At the end of part 13 we concluded we can make our planet look more realistic in two ways: either apply a texture to it, or add some noise to the planet color. We showed how to add noise in part 14. This week we look at textures and samplers. Textures are useful because they can provide a greater level of detail to surfaces than color computing for each vertex could.

Let’s pick up where we left off in Part 13 since we do not need the noise code this time. First, in MetalView.swift let’s remove the mouseDown function as we are not going to need it anymore. Also remove the mouseBuffer and pos variables, as well as any references to them in the code. Then, create a new texture object:

var texture: MTLTexture!

Next, replace this line (it’s likely you removed it already in the above cleaning step):

commandEncoder.setBuffer(mouseBuffer, offset: 0, atIndex: 2)

with this line:

commandEncoder.setTexture(texture, atIndex: 1)

and also change the buffer index for our timer from 1 to 0:

commandEncoder.setBuffer(timerBuffer, offset: 0, atIndex: 0)

I added an image named texture.jpg in the Resources folder of our playground, but you can add yours instead if you want. Let’s create a function that sets up or texture using this image:

func setUpTexture() {
let path = NSBundle.mainBundle().pathForResource("texture", ofType: "jpg")
let textureLoader = MTKTextureLoader(device: device!)
texture = try! textureLoader.newTextureWithContentsOfURL(NSURL(fileURLWithPath: path!), options: nil)
}

Next, call this function in our init function:

override public init(frame frameRect: CGRect, device: MTLDevice?) {
super.init(frame: frameRect, device: device)
registerShaders()
setUpTexture()
}

Now, let’s clean our kernel in Shaders.metal to only include these lines:

kernel void compute(texture2d<float, access::write> output [[texture(0)]],
texture2d<float, access::read> input [[texture(1)]],
constant float &timer [[buffer(1)]],
uint2 gid [[thread_position_in_grid]])
{
float4 color = input.read(gid);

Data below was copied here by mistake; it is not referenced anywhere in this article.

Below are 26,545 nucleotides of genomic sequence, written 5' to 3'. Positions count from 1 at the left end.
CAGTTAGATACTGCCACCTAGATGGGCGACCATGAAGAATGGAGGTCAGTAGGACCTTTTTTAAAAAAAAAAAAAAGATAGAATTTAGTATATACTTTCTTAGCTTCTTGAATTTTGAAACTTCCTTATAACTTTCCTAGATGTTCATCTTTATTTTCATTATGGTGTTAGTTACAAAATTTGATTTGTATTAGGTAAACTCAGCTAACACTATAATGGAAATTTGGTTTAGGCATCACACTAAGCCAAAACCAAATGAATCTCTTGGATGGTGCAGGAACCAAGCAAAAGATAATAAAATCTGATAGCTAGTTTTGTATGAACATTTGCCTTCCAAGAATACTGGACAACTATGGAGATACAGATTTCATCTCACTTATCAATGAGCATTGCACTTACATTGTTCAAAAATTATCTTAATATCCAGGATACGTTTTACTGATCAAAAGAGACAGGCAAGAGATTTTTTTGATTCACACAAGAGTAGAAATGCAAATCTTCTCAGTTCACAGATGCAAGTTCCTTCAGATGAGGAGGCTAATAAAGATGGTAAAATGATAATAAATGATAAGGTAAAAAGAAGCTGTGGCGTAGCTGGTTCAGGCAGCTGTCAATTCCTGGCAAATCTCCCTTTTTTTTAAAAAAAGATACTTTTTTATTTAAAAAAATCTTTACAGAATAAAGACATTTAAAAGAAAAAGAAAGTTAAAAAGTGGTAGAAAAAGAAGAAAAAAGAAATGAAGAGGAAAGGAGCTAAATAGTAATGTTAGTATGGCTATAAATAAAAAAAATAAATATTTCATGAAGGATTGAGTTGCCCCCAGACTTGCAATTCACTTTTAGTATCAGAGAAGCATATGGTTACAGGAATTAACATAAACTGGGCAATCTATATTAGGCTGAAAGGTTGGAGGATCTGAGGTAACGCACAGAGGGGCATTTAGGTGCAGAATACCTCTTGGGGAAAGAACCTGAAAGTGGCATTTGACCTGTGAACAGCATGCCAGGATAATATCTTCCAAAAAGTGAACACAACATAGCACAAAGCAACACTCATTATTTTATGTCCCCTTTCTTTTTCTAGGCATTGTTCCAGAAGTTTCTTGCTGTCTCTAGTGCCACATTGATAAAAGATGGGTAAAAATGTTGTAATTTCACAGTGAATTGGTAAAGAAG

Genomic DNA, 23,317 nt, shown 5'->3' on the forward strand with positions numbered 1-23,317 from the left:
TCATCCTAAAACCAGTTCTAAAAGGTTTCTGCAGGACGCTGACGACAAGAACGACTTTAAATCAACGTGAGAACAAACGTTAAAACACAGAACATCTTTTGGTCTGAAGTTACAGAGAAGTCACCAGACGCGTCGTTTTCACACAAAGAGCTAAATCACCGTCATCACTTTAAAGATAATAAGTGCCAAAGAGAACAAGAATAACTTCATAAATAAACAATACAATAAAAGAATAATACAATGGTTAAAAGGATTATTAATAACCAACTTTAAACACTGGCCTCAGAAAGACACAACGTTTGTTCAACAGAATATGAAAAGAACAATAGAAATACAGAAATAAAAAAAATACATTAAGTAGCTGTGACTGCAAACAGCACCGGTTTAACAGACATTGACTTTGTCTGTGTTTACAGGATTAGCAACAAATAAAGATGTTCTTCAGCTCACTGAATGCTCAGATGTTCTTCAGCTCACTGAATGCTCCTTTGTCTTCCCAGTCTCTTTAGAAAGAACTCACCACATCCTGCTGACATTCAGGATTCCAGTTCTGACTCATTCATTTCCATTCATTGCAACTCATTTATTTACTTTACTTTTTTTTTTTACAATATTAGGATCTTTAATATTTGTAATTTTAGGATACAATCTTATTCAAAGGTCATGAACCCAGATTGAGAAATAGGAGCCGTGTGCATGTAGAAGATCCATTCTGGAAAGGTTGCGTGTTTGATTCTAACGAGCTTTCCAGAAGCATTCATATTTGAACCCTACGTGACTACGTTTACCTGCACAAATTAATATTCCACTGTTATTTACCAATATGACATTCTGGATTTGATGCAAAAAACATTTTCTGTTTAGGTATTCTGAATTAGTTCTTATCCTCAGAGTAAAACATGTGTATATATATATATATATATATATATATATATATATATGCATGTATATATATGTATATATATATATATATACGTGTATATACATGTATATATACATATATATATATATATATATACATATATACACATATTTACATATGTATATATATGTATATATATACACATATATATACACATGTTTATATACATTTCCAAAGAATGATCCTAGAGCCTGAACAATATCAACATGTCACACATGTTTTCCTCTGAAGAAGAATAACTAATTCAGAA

gid.y = input.get_height() - gid.y;
output.write(color, gid);
}

You will first notice that we get the input texture through the [[texture(1)]] attribute since that is the index we set it to in the command encoder. Also, the access we requested for it is read. Then we read it into the color variable, however, it comes in flipped upside-down. In order to fix this, on the next line we just flip the Y coordinate for each pixel. The output image should look like this:

alt text

If you open the image and compare it with the output, you will notice it is now correctly oriented. Next, we want to bring back our planet and the dark sky around it. Replace the output line with this block of code:

int width = input.get_width();
int height = input.get_height();
float2 uv = float2(gid) / float2(width, height);
uv = uv * 2.0 - 1.0;
float radius = 0.5;
float distance = length(uv) - radius;
output.write(distance < 0 ? color : float4(0), gid);

This code looks familiar since we already discussed in the previous chapters how to create the planet and the black space surrounding it. The output image should look like this:

alt text

So far so good! We next want to make our planet rotate again. Replace the output line with this block of code:

uv = fmod(float2(gid) + float2(timer * 100, 0), float2(width, height));
color = input.read(uint2(uv));
output.write(distance < 0 ? color : float4(0), gid);

This code again looks familiar from the previous chapters where we discussed how to use timer to animate the planet. The output image should look like this:

alt text

This is a bit awkward! The output looks like a spotlight. Replace the last three lines we added with this block of code:

uv = uv * 2;
radius = 1;
constexpr sampler textureSampler(coord::normalized,
address::repeat,
min_filter::linear,
mag_filter::linear,
mip_filter::linear );
float3 norm = float3(uv, sqrt(1.0 - dot(uv, uv)));
float pi = 3.14;
float s = atan2( norm.z, norm.x ) / (2 * pi);
float t = asin( norm.y ) / (2 * pi);
t += 0.5;
color = input.sample(textureSampler, float2(s + timer * 0.1, t));
output.write(distance < 0 ? color : float4(0), gid);

First, we scale down to half the size of the texture and set the radius to 1 so we can match the planet object size with the texture size. Then comes the magic. Let me introduce the sampler. A sampler is an object that contains various rendering states that a texture needs to configure: its coordinates, the addressing mode (set to repeat here) and the filtering method (set to linear here). Next, we calculate the normal at each point on the sphere, then we compute the angles around the sphere using the normals. Finally, we calculate the color by sampling it instead of reading it as we did before. There is one more thing to do. In the kernel list of arguments, let’s also reconfigure the texture access to sample instead of read. Replace this line:

texture2d<float, access::read> input [[texture(1)]],

with this line:

texture2d<float, access::sample> input [[texture(1)]],

The output image should look like this:

alt text

Now this is what I call a realistic planet surface! Many thanks again to Chris for his assistance. The source code is posted on Github as usual.

Until next time!